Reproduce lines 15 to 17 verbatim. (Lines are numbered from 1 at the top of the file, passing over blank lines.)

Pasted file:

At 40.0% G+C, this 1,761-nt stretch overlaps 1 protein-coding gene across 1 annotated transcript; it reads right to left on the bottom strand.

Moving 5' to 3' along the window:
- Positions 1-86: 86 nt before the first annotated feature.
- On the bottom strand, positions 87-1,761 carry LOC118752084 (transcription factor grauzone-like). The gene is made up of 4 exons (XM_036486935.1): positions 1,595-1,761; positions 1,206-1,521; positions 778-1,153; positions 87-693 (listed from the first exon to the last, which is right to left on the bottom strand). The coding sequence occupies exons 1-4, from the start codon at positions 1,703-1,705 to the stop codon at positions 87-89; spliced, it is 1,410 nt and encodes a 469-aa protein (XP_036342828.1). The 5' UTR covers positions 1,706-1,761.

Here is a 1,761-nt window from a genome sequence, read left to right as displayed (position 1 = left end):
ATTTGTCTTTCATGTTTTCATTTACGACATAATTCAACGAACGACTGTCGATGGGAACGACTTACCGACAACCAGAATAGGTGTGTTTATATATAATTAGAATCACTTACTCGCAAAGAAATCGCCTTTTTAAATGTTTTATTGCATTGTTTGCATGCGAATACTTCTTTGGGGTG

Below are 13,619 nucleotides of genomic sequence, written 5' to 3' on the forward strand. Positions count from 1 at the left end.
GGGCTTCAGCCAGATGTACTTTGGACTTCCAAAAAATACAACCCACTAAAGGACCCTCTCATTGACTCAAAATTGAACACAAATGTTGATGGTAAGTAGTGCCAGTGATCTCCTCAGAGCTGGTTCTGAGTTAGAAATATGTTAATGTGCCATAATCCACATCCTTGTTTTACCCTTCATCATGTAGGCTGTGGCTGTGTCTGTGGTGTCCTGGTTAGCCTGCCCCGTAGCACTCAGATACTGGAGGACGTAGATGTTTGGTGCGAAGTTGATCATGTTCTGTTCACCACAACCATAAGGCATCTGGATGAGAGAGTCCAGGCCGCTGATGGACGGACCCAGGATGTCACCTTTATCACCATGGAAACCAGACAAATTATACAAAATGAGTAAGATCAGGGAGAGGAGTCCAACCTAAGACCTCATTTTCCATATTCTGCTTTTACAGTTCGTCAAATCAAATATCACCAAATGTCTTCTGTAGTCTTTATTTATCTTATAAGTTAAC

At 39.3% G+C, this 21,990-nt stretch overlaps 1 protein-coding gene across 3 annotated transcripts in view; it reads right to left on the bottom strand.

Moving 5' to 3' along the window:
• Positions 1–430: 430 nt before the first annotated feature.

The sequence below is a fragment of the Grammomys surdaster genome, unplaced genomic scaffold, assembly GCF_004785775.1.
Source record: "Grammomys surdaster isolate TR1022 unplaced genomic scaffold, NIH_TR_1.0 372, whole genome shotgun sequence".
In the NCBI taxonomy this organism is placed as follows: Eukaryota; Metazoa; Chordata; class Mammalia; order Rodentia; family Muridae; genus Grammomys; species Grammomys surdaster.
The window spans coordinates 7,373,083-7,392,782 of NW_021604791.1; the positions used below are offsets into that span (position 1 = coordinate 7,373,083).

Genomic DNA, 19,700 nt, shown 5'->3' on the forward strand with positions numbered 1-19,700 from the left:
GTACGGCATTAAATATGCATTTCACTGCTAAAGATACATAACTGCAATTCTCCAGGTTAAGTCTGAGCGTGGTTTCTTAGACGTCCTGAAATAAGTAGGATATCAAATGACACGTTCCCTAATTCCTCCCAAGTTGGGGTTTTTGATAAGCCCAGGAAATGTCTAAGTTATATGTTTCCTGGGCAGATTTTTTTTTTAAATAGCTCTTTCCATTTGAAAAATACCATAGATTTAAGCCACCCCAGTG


The window spans coordinates 7,373,083-7,392,782 of NW_021604791.1; the positions used below are offsets into that span (position 1 = coordinate 7,373,083).

Genomic DNA, 19,700 nt, shown 5'->3' on the forward strand with positions numbered 1-19,700 from the left:
GTACGGCATTAAATATGCATTTCACTGCTAAAGATACATAACTGCAATTCTCCAGGTTAAGTCTGAGCGTGGTTTCTTAGACGTCCTGAAATAAGTAGGATATCAAATGACACGTTCCCTAATTCCTCCCAAGTTGGGGTTTTTGATAAGCCCAGGAAATGTCTAAGTTATATGTTTCCTGGGCAGATTTTTTTTTTAAATAGCTCTTTCCATTTGAAAAATACCATAGATTTAAGCCACCCCAGTG